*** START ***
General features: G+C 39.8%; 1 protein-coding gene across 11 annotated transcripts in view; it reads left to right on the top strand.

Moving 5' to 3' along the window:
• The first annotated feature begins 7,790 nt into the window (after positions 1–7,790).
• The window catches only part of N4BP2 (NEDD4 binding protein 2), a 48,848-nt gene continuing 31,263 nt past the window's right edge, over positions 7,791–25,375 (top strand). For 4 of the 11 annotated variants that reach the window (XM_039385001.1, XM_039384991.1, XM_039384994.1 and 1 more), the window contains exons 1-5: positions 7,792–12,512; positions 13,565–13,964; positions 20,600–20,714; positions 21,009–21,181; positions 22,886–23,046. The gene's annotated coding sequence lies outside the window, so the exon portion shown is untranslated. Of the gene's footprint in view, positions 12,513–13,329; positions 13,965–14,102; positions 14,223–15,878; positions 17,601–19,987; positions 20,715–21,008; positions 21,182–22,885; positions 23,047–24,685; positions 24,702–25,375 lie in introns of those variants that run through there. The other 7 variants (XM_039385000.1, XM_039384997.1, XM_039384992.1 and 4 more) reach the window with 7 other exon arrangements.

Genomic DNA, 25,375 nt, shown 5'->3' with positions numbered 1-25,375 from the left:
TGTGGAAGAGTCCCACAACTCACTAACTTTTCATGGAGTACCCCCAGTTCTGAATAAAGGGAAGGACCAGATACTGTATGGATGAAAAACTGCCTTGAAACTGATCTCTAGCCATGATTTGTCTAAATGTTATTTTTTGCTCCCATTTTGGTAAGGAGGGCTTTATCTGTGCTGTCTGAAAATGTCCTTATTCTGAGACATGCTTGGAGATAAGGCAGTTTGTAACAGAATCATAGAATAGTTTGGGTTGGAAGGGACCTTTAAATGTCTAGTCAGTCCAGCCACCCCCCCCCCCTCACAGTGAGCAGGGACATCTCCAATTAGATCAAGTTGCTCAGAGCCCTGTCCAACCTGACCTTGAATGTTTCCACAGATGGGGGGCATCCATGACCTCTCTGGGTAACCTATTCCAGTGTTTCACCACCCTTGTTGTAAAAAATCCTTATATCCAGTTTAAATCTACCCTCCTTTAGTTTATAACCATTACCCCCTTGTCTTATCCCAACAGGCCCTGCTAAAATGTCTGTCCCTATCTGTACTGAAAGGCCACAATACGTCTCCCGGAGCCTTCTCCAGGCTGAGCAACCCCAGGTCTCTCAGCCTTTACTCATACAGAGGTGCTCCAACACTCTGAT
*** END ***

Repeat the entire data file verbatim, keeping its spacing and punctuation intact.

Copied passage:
General features: G+C 39.8%; 1 protein-coding gene across 11 annotated transcripts in view; it reads left to right on the top strand.

Moving 5' to 3' along the window:
• The first annotated feature begins 7,790 nt into the window (after positions 1–7,790).
• The window catches only part of N4BP2 (NEDD4 binding protein 2), a 48,848-nt gene continuing 31,263 nt past the window's right edge, over positions 7,791–25,375 (top strand). For 4 of the 11 annotated variants that reach the window (XM_039385001.1, XM_039384991.1, XM_039384994.1 and 1 more), the window contains exons 1-5: positions 7,792–12,512; positions 13,565–13,964; positions 20,600–20,714; positions 21,009–21,181; positions 22,886–23,046. The gene's annotated coding sequence lies outside the window, so the exon portion shown is untranslated. Of the gene's footprint in view, positions 12,513–13,329; positions 13,965–14,102; positions 14,223–15,878; positions 17,601–19,987; positions 20,715–21,008; positions 21,182–22,885; positions 23,047–24,685; positions 24,702–25,375 lie in introns of those variants that run through there. The other 7 variants (XM_039385000.1, XM_039384997.1, XM_039384992.1 and 4 more) reach the window with 7 other exon arrangements.

Genomic DNA, 25,375 nt, shown 5'->3' with positions numbered 1-25,375 from the left:
TGTGGAAGAGTCCCACAACTCACTAACTTTTCATGGAGTACCCCCAGTTCTGAATAAAGGGAAGGACCAGATACTGTATGGATGAAAAACTGCCTTGAAACTGATCTCTAGCCATGATTTGTCTAAATGTTATTTTTTGCTCCCATTTTGGTAAGGAGGGCTTTATCTGTGCTGTCTGAAAATGTCCTTATTCTGAGACATGCTTGGAGATAAGGCAGTTTGTAACAGAATCATAGAATAGTTTGGGTTGGAAGGGACCTTTAAATGTCTAGTCAGTCCAGCCACCCCCCCCCCCTCACAGTGAGCAGGGACATCTCCAATTAGATCAAGTTGCTCAGAGCCCTGTCCAACCTGACCTTGAATGTTTCCACAGATGGGGGGCATCCATGACCTCTCTGGGTAACCTATTCCAGTGTTTCACCACCCTTGTTGTAAAAAATCCTTATATCCAGTTTAAATCTACCCTCCTTTAGTTTATAACCATTACCCCCTTGTCTTATCCCAACAGGCCCTGCTAAAATGTCTGTCCCTATCTGTACTGAAAGGCCACAATACGTCTCCCGGAGCCTTCTCCAGGCTGAGCAACCCCAGGTCTCTCAGCCTTTACTCATACAGAGGTGCTCCAACACTCTGAT